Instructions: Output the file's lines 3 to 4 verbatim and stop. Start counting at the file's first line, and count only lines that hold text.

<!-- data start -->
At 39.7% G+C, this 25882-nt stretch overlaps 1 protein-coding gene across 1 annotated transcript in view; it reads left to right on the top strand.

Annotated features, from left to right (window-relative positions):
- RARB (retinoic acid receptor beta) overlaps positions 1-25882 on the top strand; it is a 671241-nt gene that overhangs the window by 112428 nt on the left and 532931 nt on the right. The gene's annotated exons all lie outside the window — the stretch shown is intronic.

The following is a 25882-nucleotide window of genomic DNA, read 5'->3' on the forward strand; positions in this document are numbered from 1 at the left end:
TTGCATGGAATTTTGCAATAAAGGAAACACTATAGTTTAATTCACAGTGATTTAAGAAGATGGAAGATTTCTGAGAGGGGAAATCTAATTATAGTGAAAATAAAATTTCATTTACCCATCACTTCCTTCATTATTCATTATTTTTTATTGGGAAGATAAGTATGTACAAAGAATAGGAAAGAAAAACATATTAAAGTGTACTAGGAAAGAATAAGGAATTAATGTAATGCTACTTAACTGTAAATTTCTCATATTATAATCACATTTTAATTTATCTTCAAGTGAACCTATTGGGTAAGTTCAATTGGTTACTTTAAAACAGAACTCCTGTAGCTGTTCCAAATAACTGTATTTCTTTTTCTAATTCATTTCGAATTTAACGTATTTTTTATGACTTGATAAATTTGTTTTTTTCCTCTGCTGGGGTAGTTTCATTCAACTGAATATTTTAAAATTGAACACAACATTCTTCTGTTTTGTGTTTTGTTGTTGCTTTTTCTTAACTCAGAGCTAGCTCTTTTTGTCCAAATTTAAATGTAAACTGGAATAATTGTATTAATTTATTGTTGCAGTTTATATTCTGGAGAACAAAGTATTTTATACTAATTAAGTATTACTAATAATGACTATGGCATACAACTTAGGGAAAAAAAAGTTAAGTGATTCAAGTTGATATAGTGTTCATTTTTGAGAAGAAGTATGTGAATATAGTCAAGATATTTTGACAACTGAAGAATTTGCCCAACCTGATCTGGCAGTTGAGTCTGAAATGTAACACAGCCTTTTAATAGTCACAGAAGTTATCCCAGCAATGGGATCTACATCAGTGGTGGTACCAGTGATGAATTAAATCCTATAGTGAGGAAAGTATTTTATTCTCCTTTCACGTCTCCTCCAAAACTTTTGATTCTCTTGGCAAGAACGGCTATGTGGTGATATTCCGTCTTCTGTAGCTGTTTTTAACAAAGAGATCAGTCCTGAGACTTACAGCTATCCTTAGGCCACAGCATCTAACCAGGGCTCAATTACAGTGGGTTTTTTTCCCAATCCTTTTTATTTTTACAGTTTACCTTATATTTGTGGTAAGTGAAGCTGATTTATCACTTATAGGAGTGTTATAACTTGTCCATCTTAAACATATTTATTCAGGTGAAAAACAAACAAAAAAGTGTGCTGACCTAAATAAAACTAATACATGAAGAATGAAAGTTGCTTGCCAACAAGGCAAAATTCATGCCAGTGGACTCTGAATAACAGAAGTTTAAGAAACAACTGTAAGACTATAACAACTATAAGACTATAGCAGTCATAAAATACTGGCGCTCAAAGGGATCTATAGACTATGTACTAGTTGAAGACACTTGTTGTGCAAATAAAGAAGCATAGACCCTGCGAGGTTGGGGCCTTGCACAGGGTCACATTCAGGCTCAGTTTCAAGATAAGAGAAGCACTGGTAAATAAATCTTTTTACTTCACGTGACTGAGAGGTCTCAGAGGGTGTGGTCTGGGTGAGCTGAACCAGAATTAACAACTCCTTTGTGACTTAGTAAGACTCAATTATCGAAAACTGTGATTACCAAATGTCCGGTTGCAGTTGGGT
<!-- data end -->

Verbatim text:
- RARB (retinoic acid receptor beta) overlaps positions 1-25882 on the top strand; it is a 671241-nt gene that overhangs the window by 112428 nt on the left and 532931 nt on the right. The gene's annotated exons all lie outside the window — the stretch shown is intronic.

The following is a 25882-nucleotide window of genomic DNA, read 5'->3' on the forward strand; positions in this document are numbered from 1 at the left end: